Place, publisher, year, edition, pages
BioMed Central (BMC), 2023
Keywords
Birth weight, Body mass index, Cross-sectional, Large for gestational age, Lifestyle, Maternal obesity, Small for gestational age
National Category
Public Health, Global Health, Social Medicine and Epidemiology Obstetrics, Gynecology and Reproductive Medicine
Identifiers
urn:nbn:se:umu:diva-209152 (URN)10.1186/s12889-023-15829-y (DOI)000995510200006 ()37237290 (PubMedID)2-s2.0-85160376071 (Scopus ID)
Funder
Region Västerbotten
Available from: 2023-06-26 Created: 2023-06-26 Last updated: 2023-08-28Bibliographically approved
Silfverdal, S.-A. (2023). Breast is best also in high-income countries. Acta Paediatrica, 112(1), 11-13
Open this publication in new window or tab >>Breast is best also in high-income countries
2023 (English)In: Acta Paediatrica, ISSN 0803-5253, E-ISSN 1651-2227, Vol. 112, no 1, p. 11-13Article in journal, Editorial material (Other academic) Published
Place, publisher, year, edition, pages
John Wiley & Sons, 2023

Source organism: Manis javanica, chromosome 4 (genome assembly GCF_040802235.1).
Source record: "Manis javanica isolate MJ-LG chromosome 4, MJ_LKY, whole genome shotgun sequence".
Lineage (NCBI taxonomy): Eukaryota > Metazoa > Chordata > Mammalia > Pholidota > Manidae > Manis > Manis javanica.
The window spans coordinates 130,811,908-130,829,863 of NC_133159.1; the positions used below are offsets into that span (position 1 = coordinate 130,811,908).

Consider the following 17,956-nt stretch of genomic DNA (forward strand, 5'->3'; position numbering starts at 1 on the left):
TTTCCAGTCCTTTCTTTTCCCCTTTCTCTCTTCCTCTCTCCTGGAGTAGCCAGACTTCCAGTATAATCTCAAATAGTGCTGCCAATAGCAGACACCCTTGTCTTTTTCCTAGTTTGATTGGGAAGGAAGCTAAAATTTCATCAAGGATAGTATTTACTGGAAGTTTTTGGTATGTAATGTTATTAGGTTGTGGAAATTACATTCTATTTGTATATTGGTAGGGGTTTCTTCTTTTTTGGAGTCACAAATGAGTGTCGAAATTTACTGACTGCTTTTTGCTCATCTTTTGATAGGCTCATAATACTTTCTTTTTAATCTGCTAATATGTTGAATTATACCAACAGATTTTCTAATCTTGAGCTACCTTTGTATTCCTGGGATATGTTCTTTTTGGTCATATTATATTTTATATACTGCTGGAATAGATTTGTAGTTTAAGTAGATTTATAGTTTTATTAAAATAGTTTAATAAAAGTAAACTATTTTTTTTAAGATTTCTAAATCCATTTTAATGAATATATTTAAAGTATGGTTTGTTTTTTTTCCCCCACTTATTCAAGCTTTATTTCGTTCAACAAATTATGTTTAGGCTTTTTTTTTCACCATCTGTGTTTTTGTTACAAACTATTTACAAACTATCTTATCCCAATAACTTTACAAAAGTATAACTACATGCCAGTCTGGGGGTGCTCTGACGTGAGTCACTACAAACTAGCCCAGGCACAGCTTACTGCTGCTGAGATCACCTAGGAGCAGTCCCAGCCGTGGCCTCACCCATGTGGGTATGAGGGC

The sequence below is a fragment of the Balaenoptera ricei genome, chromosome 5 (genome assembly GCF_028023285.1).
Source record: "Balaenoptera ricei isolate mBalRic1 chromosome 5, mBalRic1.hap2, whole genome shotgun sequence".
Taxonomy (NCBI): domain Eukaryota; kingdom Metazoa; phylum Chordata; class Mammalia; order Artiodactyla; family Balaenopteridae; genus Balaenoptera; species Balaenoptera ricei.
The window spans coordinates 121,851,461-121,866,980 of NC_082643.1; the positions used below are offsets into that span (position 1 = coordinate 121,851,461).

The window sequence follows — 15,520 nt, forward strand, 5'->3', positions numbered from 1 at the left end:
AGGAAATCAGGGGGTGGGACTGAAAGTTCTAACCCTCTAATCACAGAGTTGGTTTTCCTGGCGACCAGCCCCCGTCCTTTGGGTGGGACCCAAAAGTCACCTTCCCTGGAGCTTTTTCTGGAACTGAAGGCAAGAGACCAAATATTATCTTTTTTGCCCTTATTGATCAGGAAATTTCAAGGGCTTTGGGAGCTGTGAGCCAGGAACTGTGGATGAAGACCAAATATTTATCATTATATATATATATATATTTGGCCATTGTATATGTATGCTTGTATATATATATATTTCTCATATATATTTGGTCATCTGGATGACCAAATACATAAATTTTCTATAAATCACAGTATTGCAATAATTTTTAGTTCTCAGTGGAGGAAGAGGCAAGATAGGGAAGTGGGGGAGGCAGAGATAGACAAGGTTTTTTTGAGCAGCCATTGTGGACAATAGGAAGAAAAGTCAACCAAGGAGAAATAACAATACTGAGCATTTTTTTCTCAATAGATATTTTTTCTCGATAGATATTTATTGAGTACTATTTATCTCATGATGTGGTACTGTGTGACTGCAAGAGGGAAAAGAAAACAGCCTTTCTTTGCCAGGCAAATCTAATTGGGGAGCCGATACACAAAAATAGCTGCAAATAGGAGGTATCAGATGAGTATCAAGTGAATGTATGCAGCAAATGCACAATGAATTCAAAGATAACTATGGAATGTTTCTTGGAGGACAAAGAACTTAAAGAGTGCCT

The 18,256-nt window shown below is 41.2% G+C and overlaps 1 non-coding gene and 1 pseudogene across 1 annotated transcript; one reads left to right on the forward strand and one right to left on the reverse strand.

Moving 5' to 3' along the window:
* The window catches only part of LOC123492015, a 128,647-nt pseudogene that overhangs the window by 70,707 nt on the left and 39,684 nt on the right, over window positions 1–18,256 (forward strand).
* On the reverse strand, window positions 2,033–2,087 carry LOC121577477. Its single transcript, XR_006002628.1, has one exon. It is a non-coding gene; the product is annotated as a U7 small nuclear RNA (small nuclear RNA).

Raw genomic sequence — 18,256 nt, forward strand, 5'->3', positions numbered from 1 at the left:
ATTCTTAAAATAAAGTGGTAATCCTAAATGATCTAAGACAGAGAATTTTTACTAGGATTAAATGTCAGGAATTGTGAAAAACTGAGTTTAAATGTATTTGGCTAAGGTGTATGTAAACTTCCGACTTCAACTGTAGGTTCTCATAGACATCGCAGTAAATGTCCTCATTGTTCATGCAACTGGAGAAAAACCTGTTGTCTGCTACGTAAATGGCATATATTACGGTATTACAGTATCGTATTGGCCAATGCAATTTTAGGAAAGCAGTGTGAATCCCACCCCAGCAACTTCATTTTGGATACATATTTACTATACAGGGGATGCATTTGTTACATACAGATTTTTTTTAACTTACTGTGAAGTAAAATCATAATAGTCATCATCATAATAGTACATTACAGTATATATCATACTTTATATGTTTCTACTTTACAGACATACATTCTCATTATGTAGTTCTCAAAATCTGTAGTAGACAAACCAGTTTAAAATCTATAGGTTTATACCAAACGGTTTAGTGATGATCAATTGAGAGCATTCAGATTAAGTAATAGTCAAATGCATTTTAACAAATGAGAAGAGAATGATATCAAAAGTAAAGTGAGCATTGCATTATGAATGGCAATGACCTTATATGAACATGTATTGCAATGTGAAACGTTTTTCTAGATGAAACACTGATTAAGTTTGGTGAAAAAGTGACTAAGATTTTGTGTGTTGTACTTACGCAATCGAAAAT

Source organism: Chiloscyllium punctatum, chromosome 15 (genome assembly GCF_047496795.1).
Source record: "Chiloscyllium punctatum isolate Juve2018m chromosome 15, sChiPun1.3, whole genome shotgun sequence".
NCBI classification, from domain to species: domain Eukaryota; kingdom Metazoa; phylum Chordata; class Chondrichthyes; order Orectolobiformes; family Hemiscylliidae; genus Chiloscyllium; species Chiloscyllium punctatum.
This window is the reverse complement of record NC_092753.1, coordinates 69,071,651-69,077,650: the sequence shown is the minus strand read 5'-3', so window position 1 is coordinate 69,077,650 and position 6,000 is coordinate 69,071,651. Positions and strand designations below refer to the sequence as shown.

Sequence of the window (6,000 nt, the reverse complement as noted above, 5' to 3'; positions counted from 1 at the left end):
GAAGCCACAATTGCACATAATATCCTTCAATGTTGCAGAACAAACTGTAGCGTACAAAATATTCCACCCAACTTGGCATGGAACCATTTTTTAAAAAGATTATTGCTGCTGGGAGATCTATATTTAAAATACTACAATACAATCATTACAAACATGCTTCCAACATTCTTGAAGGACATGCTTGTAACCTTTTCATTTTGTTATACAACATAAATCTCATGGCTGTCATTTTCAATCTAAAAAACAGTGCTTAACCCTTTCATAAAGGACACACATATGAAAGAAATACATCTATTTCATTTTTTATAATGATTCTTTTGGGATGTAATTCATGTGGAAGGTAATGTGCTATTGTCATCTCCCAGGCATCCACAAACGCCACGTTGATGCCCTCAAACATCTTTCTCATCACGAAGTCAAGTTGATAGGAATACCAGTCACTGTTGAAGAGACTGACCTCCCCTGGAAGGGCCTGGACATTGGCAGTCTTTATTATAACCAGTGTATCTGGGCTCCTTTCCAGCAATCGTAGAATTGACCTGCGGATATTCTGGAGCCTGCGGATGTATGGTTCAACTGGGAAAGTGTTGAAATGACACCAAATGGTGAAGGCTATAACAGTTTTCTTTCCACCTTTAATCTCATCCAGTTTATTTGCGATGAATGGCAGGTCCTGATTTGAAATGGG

National Category
Pediatrics
Identifiers
urn:nbn:se:umu:diva-201082 (URN)10.1111/apa.16579 (DOI)000877026900001 ()36317733 (PubMedID)2-s2.0-85141220695 (Scopus ID)
Available from: 2022-11-18 Created: 2022-11-18 Last updated: 2023-03-24Bibliographically approved
Zarabi, N., Aldvén, M., Sjölander, S., Fues Wahl, H., Bencina, G., Johnson, K. D. & Silfverdal, S.-A. (2023). Clinical and economic burden of pneumococcal disease among adults in Sweden: a population-based register study. PLOS ONE, 18(7), Article ID e0287581.
Open this publication in new window or tab >>Clinical and economic burden of pneumococcal disease among adults in Sweden: a population-based register study
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2023 (English)In: PLOS ONE, E-ISSN 1932-6203, Vol. 18, no 7, article id e0287581Article in journal (Refereed) Published
Abstract [en]